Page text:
What Is the Nigerian Letter Scam?
The Nigerian letter scam, also known as advance fee fraud or “419 fraud,” involves a sender pleading for assistance in completing an unauthorized money transfer. The most popular way is email, but other options include mail and fax as well. A bank employee, company executive, or self-declared government or military person is usually the author. They say they require access to a foreign account in order to send money out of Nigeria.
Depending on the target’s apparent gullibility, the sender may offer the receiver a commission of up to several million dollars in return. The con artists then demand money to cover part of the transfer’s expenses, including taxes, legal fees, and bribes to government authorities. If the con artists are successful in getting money, they will either vanish right away or attempt to collect more money by making up new transfer issues.
The Mechanism of a Nigerian Letter Scam
Because it was so common in Nigeria, especially during the 1990s, this particular fraud is sometimes called a Nigerian letter scam. This kind of scam is prohibited under Nigerian Criminal Code Section 419. However, this fraud is not only committed in Nigeria; it is also carried out by other organizations in other nations.
The roots of this deception are hotly contested; some claim they date back hundreds of years to earlier confidence tricks like the Spanish Prisoner hoax, while others claim they began in Nigeria in the 1970s.
Initially, the Nigerian letter scam was carried out through the phone, fax, and regular mail. The widespread use of email gave the Nigeran scam a new path. The mention of a U.S. dollar account in a foreign nation, the assurance of significant reward for little work, typographical issues, grammatical faults, and strange syntax are all red flags that a communication may be a hoax.
What Scammers Are Trying to Find
Nigerian letter fraudsters think that their offers of commissions would be alluring enough to persuade readers to take the chance of transferring thousands of dollars to an unknown recipient. The con artist may claim that the transfer is necessary because the government is attempting to freeze (or seize) their accounts, or else that the money is held captive by war, corruption, or political upheaval. The individual may claim they must get your bank account information immediately in order to transfer the funds for safekeeping.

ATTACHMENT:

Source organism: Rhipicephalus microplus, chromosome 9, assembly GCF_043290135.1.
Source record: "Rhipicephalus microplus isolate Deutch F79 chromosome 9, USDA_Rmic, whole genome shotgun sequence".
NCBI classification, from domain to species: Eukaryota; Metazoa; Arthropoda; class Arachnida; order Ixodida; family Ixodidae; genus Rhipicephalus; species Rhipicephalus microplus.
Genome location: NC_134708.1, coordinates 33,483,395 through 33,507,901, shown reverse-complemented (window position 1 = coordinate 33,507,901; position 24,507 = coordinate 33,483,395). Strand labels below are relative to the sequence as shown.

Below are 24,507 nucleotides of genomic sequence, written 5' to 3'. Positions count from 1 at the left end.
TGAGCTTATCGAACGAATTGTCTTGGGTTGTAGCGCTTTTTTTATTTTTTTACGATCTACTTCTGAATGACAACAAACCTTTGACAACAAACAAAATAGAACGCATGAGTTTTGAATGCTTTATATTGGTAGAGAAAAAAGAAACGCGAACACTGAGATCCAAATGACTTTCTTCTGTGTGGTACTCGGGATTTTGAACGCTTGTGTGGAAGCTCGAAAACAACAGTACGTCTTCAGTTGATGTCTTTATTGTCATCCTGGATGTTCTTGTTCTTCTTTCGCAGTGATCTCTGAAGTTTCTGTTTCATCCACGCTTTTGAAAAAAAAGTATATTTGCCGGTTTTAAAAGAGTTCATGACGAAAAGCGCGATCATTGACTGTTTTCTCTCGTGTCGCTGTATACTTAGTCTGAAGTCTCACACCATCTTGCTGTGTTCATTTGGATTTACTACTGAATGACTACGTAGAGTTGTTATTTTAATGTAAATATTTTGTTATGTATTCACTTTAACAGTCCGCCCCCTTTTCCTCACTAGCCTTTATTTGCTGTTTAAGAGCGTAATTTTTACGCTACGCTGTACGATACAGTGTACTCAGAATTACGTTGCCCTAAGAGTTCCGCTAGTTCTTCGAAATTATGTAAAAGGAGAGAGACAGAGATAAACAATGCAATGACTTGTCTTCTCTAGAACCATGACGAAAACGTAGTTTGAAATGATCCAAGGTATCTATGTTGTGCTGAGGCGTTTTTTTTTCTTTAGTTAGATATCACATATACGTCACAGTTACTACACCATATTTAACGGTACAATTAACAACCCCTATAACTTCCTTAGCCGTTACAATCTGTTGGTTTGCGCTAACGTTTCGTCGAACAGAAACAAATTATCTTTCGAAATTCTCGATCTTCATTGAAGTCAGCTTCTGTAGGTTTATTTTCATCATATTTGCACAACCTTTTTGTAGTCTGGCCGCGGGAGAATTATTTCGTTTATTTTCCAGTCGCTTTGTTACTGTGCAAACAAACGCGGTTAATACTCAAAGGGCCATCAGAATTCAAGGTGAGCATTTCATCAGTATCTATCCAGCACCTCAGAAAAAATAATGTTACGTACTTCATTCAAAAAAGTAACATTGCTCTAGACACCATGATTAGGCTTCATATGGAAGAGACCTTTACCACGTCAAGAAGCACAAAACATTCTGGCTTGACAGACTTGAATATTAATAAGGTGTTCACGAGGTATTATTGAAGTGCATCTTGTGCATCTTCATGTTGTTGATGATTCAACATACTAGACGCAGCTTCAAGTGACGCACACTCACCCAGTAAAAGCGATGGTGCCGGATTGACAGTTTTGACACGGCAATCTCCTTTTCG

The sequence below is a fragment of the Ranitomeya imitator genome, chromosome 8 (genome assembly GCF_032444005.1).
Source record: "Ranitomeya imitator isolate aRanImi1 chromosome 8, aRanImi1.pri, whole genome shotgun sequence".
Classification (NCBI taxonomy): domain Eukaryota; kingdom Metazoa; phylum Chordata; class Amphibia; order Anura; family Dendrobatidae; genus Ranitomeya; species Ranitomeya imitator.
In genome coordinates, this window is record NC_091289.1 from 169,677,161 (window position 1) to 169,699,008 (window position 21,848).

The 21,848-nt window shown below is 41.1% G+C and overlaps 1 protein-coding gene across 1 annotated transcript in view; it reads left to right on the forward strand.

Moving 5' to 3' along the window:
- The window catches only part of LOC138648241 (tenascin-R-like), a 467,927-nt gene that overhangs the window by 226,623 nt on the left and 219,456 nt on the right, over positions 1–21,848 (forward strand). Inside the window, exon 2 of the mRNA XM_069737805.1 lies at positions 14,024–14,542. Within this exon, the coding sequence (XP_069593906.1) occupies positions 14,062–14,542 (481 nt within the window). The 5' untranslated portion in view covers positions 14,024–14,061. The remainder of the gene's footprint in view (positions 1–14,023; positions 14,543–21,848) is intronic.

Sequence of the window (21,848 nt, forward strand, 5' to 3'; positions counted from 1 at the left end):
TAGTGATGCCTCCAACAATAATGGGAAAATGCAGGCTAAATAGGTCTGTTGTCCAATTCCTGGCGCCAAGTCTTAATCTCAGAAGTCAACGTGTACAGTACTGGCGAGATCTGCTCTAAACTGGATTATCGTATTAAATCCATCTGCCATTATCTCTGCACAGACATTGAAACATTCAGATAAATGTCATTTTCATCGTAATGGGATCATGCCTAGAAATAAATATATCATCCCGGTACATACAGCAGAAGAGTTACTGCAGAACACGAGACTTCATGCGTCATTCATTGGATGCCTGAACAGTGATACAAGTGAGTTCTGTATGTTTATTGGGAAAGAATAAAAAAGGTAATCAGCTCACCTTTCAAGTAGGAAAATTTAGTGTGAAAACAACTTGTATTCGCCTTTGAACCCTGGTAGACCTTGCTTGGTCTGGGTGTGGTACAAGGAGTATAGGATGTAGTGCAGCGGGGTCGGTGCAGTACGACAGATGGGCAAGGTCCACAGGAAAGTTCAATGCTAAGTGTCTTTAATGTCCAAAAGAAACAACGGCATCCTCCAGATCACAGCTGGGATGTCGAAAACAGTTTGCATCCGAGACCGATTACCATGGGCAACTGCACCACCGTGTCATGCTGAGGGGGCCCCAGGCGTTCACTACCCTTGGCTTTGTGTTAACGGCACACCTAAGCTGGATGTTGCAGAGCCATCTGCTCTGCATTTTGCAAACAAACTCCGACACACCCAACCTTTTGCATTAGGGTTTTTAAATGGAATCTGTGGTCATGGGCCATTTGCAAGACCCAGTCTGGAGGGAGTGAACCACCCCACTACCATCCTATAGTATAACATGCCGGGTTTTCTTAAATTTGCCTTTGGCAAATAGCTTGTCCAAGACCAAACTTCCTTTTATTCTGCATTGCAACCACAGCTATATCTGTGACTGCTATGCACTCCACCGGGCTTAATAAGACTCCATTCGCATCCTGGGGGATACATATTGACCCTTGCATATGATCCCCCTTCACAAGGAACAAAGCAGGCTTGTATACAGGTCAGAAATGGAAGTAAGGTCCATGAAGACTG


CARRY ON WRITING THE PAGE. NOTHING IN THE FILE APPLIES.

Of course, keep in mind that anything that seems too good to be true generally is when it comes to this kind of request. Nigerian letter scams still thrive because it just takes a small percentage of victims—out of millions of attempts—to be duped for it to be profitable for the con artists.
How to Prevent the 419 Fraud or Nigerian Letter
The Federal Bureau of Investigation (FBI) of the United States advises the following measures to prevent this kind of fraud:
- Do not respond in any way if you get a letter or email from Nigeria (or any other nation) asking for your banking or personal details. Send the letter to the FBI office closest to you, the U.S. Secret Service, or the U.S. Postal Inspection Service. Additionally, you may file a complaint using the FTC’s Complaint Assistant.
- Be wary of anyone claiming to be Nigerian or other foreign government representatives who beg for your assistance in transferring large quantities of money to foreign bank accounts.
- Never trust offers of large compensation in exchange for your participation.
- Always keep your account information secure..
- Encourage the individual you know who is communicating with a fraudster to get in touch with the FBI or U.S. Secret Service right away.
Even while many people are aware of these and other scams, keep in mind that it only takes a small number of unsuspecting victims for crooks to make their time worthwhile. If you know of someone who could be susceptible to fraud, such as your elderly parents, be careful to educate them on how scams operate and how to prevent falling victim to them.
The Nigerian Romance Scam: What Is It?
In a romance scam, a con artist creates a false online persona in an effort to win the trust and love of a victim. The con artist poses as a love interest in order to control and/or defraud the victim. The criminal may make preparations to propose marriage and meet in person, but nothing of the kind ever occurs. Eventually, the con artist will demand payment.
Nigeria is the second-most infamous nation in the world for romantic scams, behind the Philippines, according to a survey by the IT and cybersecurity firm TechShielder.
What Is a Scam of Advance Fees?
An advance fee scam occurs when a victim sends money to a con artist in exchange for a promise of receiving something more valuable, such a gift, contract, loan, or investment. Of course, even if the victim complies with the con artist’s requests, they will get little to nothing.
Because the victim is promised a share of a large quantity of money in return for supplying banking information and making upfront payments, the Nigerian letter scam is an example of an advance fee scam.
Do Nigerian letter scams have their roots there?
No, not always. Seventy one percent of the Nigerian letter scammers who could be located resided in the United States. The next largest percentage, at 8%, came from Nigeria.